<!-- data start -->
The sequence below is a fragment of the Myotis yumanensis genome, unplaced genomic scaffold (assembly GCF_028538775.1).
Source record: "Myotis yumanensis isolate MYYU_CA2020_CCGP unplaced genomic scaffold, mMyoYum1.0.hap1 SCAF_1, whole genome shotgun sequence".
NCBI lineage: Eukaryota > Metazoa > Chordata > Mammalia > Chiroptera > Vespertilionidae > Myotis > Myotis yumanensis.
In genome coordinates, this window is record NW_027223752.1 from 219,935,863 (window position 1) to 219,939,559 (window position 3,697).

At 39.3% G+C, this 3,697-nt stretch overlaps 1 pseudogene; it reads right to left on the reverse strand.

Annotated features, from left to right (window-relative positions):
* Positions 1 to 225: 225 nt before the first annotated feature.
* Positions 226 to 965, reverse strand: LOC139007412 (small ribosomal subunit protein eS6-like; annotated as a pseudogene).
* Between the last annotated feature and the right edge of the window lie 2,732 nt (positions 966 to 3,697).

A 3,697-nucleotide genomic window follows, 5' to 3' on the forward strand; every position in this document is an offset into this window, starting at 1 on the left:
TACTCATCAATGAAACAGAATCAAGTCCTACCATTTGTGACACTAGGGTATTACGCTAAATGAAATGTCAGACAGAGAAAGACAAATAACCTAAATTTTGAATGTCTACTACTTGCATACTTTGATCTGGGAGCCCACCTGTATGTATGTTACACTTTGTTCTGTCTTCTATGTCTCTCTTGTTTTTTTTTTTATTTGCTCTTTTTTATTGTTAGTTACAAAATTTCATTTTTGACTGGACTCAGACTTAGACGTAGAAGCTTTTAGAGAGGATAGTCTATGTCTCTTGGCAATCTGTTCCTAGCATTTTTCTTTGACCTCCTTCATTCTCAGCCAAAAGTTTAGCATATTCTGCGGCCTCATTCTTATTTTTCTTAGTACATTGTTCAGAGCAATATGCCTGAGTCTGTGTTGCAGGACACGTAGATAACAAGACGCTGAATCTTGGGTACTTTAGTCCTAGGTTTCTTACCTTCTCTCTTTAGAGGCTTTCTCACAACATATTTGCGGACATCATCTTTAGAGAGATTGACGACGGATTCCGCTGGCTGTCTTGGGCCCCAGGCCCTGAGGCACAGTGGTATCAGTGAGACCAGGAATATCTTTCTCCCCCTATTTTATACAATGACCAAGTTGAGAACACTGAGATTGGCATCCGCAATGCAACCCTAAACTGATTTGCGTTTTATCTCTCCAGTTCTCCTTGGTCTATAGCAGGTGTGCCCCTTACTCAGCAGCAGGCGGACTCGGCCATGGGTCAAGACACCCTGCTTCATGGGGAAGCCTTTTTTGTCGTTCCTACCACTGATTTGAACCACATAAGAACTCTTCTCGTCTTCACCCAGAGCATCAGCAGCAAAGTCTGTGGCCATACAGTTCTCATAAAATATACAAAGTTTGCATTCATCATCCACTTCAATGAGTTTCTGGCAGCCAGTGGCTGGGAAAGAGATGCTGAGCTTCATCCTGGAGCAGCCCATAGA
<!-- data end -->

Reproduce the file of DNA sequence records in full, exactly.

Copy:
The sequence below is a fragment of the Myotis yumanensis genome, unplaced genomic scaffold (assembly GCF_028538775.1).
Source record: "Myotis yumanensis isolate MYYU_CA2020_CCGP unplaced genomic scaffold, mMyoYum1.0.hap1 SCAF_1, whole genome shotgun sequence".
NCBI lineage: Eukaryota > Metazoa > Chordata > Mammalia > Chiroptera > Vespertilionidae > Myotis > Myotis yumanensis.
In genome coordinates, this window is record NW_027223752.1 from 219,935,863 (window position 1) to 219,939,559 (window position 3,697).

At 39.3% G+C, this 3,697-nt stretch overlaps 1 pseudogene; it reads right to left on the reverse strand.

Annotated features, from left to right (window-relative positions):
* Positions 1 to 225: 225 nt before the first annotated feature.
* Positions 226 to 965, reverse strand: LOC139007412 (small ribosomal subunit protein eS6-like; annotated as a pseudogene).
* Between the last annotated feature and the right edge of the window lie 2,732 nt (positions 966 to 3,697).

A 3,697-nucleotide genomic window follows, 5' to 3' on the forward strand; every position in this document is an offset into this window, starting at 1 on the left:
TACTCATCAATGAAACAGAATCAAGTCCTACCATTTGTGACACTAGGGTATTACGCTAAATGAAATGTCAGACAGAGAAAGACAAATAACCTAAATTTTGAATGTCTACTACTTGCATACTTTGATCTGGGAGCCCACCTGTATGTATGTTACACTTTGTTCTGTCTTCTATGTCTCTCTTGTTTTTTTTTTTATTTGCTCTTTTTTATTGTTAGTTACAAAATTTCATTTTTGACTGGACTCAGACTTAGACGTAGAAGCTTTTAGAGAGGATAGTCTATGTCTCTTGGCAATCTGTTCCTAGCATTTTTCTTTGACCTCCTTCATTCTCAGCCAAAAGTTTAGCATATTCTGCGGCCTCATTCTTATTTTTCTTAGTACATTGTTCAGAGCAATATGCCTGAGTCTGTGTTGCAGGACACGTAGATAACAAGACGCTGAATCTTGGGTACTTTAGTCCTAGGTTTCTTACCTTCTCTCTTTAGAGGCTTTCTCACAACATATTTGCGGACATCATCTTTAGAGAGATTGACGACGGATTCCGCTGGCTGTCTTGGGCCCCAGGCCCTGAGGCACAGTGGTATCAGTGAGACCAGGAATATCTTTCTCCCCCTATTTTATACAATGACCAAGTTGAGAACACTGAGATTGGCATCCGCAATGCAACCCTAAACTGATTTGCGTTTTATCTCTCCAGTTCTCCTTGGTCTATAGCAGGTGTGCCCCTTACTCAGCAGCAGGCGGACTCGGCCATGGGTCAAGACACCCTGCTTCATGGGGAAGCCTTTTTTGTCGTTCCTACCACTGATTTGAACCACATAAGAACTCTTCTCGTCTTCACCCAGAGCATCAGCAGCAAAGTCTGTGGCCATACAGTTCTCATAAAATATACAAAGTTTGCATTCATCATCCACTTCAATGAGTTTCTGGCAGCCAGTGGCTGGGAAAGAGATGCTGAGCTTCATCCTGGAGCAGCCCATAGA